Because of the seasonal nature of your business, you need to decide now, a few months in advance, what to do.
The tree below digrams the decision. Obviously, the first decision is whether to choose N or I. Let’s follow the subtree tree arising from N, as that stemming from I is analogous. Upon deciding N, there is an act of nature, hence the circle with G (good sales) and B (bad sales). After G, we write .8, which is the probability of good sales if you choose N. Your second decision regards S, which is represented by the square with the two branches S (produce and sell S) and ~S (don’t produce S). If you choose S, then the sales can be good or bad (an act of nature) represented by the circle and the relevant probabilities; if you choose ~S, then you are left with the gains or losses from selling C nationally. The payoff are easy to calculate. Conside the uppermost branch, representing your choice of N, good sales of C, your choice of S and good sales of S. Since C sells well, you make 4 and since S sells well, you make 2, so that the total payoff for this branch is 4 + 2 = 6. The second topmost branch has a payoff of 3 because although C sells well (you gain 4), S does not (you lose 1).
The tree is analyzed by backward induction. Starting at the top, the last decision you make is whether to choose S or ~S. The expected payoff of choosing S is 5.7, which is 6 times .9 plus 3 times .1, exactly as if we were considering a bet in which you get 6 with probability .9 and 3 with probability .1. Since 5.7 > 4, you clip ~S, which simply means that the best decision given N and good sales of C is to choose S. Since 5.7 is the best expected payoff available, we write 5.7 next to the relevant square. By contrast, given N and bad sales of C, the best option is ~S, with payoff of 1, as the option S has an expected payoff of 1.2. Hence, S is clipped. We can now calculate the expected payoff of choosing N, namely 5.7 times .8 plus 1 times .2, which is 4.36. We write this figure next to the choice N. The lower half of the tree is analyzed analogously, resulting in an expectd payoff of 5 for I. Since 5 > 4.36, N is clipped and I is the best choice, that with the highest expected payoff.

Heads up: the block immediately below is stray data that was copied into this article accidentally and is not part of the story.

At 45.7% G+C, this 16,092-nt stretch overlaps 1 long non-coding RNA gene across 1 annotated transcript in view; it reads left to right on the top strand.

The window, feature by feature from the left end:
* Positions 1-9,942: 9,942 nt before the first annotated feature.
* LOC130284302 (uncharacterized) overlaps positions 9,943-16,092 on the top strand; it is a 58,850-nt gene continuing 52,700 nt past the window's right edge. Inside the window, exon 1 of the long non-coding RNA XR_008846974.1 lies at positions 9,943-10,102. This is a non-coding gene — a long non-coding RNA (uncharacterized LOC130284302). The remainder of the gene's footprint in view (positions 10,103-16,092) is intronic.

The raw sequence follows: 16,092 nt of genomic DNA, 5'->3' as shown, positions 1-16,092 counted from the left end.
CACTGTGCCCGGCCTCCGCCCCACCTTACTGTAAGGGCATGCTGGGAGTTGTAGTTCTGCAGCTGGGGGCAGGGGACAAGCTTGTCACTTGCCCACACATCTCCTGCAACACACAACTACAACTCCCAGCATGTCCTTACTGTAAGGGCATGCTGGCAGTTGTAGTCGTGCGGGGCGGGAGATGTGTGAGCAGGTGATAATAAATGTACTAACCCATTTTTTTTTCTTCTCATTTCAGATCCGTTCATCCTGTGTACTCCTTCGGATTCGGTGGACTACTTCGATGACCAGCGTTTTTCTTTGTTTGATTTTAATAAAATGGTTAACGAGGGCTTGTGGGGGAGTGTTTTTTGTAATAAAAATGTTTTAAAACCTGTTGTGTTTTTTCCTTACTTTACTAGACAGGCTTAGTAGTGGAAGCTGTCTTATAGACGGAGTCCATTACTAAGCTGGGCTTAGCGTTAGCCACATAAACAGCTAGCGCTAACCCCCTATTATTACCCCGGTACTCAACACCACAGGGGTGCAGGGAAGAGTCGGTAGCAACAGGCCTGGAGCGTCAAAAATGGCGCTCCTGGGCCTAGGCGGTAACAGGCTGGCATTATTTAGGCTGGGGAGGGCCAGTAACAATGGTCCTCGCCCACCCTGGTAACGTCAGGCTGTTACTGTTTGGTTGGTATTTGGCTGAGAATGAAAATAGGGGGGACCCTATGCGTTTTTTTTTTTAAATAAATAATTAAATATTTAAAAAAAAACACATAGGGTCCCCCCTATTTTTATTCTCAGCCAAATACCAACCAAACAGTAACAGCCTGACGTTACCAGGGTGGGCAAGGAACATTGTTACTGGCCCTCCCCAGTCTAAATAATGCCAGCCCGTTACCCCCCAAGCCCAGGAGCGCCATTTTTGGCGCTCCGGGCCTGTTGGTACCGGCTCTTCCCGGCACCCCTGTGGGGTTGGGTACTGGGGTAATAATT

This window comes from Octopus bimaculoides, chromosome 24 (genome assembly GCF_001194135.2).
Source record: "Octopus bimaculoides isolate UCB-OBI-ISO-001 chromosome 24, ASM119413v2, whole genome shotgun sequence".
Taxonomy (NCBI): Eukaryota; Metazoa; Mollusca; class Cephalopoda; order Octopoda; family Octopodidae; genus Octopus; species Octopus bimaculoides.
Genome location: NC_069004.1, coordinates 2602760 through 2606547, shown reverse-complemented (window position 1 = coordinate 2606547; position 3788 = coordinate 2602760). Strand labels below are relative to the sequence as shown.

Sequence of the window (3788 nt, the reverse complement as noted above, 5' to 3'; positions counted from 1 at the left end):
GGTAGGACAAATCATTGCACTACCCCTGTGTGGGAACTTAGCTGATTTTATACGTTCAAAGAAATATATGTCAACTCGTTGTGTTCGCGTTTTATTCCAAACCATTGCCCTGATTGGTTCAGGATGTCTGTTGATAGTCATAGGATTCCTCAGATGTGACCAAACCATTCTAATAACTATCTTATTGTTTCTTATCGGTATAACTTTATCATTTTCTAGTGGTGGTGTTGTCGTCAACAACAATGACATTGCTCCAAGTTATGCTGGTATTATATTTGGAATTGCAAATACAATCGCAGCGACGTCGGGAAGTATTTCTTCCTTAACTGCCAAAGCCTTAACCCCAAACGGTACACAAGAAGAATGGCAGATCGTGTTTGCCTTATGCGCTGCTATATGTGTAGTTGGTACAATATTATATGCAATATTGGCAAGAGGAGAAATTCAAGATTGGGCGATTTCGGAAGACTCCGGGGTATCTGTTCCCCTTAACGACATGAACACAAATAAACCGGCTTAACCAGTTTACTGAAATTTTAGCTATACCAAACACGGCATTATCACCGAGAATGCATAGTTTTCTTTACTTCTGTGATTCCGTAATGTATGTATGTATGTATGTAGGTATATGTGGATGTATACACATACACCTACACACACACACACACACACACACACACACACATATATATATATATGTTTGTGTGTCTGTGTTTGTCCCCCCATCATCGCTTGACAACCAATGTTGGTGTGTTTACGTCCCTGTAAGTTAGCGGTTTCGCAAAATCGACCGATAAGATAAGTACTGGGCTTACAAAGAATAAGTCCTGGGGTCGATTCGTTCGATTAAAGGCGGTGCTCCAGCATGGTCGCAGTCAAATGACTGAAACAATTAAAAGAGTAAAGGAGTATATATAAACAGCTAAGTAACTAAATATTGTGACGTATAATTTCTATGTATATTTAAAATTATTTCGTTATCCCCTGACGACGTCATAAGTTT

Revising decision trees
in the light of new information
Consider the following scenario. You have to choose which of two widgets, A and B, to market. You also believe that the probability of high demand for A is 80% and the probability of high demand for B is 30%. (High and low demands are the only two alternatives). However, while you get only $3 for every sold A, you get $5 for every sold B. Suppose that if an item is in high demand you shall sell 10,000 of them and with low demand only 4000. Item A cost $1 to produce, while item B costs $2. Moreover, time constraints due to the holiday season compel you to produce 10,000 items of whichever of the two widgets you decide to market. What should you do?